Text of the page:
In a comment on my previous post (introducing the new video “Ukraine is a World of Love” by Alicia Kishe), a friend wrote, “It was painful watching the video of Alicia. The beauty and sweetness I saw … and Putin blowing it up.”



By the way, folks, be happy for Alicia Kishe.  I happen to know from experience of her elsewhere that she is thrilled to see Views and Likes and Subscribes.  Please reward her.  It will mean a lot to her.  For a little extra fun, here is Alicia’s latest self-made 19-second home video, posted April 26, 2022, titled, “I Just Dance.”  Stop by and give her a Like and good wishes:


Cracks me up.

My reply to my friend’s comment got out of hand, so I moved it to this new post instead of a comment.

Friend, I believe that you speak for many people who get struck by the video that way, but most would not say so out loud as you have, for fear that they would be admitting that they did not “get it” in the expected or “appropriately” sentimental way. That kind of expectation just adds to the pain.  The only “appropriate” way is to try, as one is able, to keep an open mind.  That can be hard to do in pain.

You got me thinking more about the ways Alicia’s video can affect people, and about the overall situation in Ukraine and my relationship with it.

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The Putin Circus and a child’s love of her homeland in song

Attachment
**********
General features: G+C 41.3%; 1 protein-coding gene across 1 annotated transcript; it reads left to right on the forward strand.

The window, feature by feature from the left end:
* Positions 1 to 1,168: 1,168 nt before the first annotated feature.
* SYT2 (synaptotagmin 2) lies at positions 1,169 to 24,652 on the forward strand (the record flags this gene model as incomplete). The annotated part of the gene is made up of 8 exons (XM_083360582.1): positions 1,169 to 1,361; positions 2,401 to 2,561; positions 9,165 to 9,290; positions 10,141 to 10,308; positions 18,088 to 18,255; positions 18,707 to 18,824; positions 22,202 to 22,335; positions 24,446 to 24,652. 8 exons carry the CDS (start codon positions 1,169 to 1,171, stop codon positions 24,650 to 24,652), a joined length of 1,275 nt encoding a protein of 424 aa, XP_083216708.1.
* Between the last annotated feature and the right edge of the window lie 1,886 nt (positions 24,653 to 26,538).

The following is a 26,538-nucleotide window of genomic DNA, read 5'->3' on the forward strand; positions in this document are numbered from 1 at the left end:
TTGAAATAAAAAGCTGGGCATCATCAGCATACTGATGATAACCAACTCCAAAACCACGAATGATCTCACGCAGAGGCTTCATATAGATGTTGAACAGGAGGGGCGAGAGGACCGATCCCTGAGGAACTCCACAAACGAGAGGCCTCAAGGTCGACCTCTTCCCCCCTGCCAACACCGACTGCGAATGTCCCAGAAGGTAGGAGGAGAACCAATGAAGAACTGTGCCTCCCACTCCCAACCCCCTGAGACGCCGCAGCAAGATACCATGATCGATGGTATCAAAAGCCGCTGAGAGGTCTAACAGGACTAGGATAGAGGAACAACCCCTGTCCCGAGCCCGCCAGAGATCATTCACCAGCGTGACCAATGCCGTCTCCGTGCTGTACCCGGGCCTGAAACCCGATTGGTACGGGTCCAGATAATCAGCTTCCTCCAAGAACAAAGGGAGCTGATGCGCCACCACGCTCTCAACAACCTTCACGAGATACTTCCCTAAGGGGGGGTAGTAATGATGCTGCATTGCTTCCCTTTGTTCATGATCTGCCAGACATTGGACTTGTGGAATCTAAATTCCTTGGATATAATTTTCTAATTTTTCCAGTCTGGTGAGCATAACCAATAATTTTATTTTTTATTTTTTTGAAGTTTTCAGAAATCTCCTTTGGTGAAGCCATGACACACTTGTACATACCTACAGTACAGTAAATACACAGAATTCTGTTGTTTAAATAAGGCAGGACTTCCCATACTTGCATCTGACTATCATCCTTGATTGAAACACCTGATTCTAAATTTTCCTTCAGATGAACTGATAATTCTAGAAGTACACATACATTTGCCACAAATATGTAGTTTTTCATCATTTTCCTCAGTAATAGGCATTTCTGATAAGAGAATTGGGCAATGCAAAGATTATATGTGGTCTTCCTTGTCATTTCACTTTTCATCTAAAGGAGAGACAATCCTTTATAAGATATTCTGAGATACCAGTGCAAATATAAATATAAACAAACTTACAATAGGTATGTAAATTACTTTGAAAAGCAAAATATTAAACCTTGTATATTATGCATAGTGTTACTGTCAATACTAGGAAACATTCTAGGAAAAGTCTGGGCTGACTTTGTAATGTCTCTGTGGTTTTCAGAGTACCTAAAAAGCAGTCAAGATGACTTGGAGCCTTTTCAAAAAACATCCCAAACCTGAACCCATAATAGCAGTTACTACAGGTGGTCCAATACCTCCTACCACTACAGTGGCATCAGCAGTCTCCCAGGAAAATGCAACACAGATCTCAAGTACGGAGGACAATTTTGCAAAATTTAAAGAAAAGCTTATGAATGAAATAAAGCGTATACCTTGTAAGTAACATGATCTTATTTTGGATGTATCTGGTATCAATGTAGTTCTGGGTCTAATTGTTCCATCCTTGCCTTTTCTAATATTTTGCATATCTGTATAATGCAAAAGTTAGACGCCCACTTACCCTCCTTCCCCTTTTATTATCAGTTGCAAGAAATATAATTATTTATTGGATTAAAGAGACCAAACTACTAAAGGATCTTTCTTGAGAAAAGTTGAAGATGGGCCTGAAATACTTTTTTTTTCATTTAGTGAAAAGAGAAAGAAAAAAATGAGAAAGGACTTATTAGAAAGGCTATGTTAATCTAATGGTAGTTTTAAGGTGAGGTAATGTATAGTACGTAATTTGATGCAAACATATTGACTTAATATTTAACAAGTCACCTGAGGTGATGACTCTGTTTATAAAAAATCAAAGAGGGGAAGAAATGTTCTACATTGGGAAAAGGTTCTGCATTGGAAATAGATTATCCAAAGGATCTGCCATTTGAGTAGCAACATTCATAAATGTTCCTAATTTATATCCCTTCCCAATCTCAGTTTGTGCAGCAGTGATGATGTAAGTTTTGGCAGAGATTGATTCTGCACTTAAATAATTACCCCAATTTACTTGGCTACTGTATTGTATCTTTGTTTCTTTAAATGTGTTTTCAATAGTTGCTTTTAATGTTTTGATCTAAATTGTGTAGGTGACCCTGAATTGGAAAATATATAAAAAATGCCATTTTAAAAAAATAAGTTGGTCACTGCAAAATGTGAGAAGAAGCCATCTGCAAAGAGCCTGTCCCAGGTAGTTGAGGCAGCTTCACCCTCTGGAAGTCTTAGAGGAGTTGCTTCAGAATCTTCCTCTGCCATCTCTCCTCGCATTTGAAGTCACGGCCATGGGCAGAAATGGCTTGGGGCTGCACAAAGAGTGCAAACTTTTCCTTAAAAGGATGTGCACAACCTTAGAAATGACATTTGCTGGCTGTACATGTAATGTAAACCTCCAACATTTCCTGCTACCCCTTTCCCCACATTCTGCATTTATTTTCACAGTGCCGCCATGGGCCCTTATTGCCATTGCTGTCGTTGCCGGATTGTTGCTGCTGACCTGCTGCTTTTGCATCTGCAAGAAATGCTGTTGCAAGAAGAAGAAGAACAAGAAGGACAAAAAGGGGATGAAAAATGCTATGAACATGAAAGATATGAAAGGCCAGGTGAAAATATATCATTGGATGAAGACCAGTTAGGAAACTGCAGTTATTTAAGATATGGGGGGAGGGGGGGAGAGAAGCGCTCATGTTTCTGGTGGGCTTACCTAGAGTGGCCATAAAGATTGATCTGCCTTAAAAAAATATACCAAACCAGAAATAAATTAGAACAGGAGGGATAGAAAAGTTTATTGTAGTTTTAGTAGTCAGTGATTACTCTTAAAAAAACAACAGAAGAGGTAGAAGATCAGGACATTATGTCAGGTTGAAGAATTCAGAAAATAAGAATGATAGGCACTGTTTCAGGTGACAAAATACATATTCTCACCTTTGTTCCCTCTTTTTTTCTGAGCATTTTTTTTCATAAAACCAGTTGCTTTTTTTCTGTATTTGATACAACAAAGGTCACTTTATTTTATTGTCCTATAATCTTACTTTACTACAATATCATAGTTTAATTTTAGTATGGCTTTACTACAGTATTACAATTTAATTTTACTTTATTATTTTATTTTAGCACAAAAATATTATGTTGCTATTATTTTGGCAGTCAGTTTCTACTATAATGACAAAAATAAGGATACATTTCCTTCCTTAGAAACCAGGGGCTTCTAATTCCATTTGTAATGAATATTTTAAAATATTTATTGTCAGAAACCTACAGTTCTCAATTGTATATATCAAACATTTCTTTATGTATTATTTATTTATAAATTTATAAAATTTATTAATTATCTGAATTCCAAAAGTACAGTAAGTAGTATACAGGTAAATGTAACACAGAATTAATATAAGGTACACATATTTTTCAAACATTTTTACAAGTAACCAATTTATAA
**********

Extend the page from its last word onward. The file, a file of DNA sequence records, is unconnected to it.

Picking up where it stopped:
Please share this funny Putin video if you like it.  That’s why I post them.  So you can share them.  This is the YouTube link to share: https://youtu.be/t-wFKNy0MZQ if you are not foolish enough to share the link to the blog post you are looking at.  Doesn’t matter.  I’ll never know.  But I do not mind at all being a fool for the glory of Ukraine, in silly ways and others.

Oh, I almost forgot to tell you … below the comedy here, there’s also the April 24, 2022 world premier official music video of the Ukrainian very young lady Alicia Kishe, accompanied by her father Timothy, singing the song she wrote, “Ukraine is a World of Love” sung in Ukrainian (a language that gets more beautiful the more you hear it) with English subtitles.  I think some people will like it; fools like me and otherwise.  Please share it when you get done adoring it.  Then adore it some more.  Let Alicia be Ukraine to you for a while.

TURN ON CAPTIONS (CC AT THE BOTTOM OF THE VIDEO WINDOW) TO SEE THE ENGLISH SUBTITLES.  It works best if you watch it at the YouTube site.  For a special treat, run them in full screen mode.

Vladimir Putin – Putin, Putout (The Unofficial Russian Anthem) by Klemen Slakonja

[The name Vladimir means “ruler of the world” or “ruler of peace.”]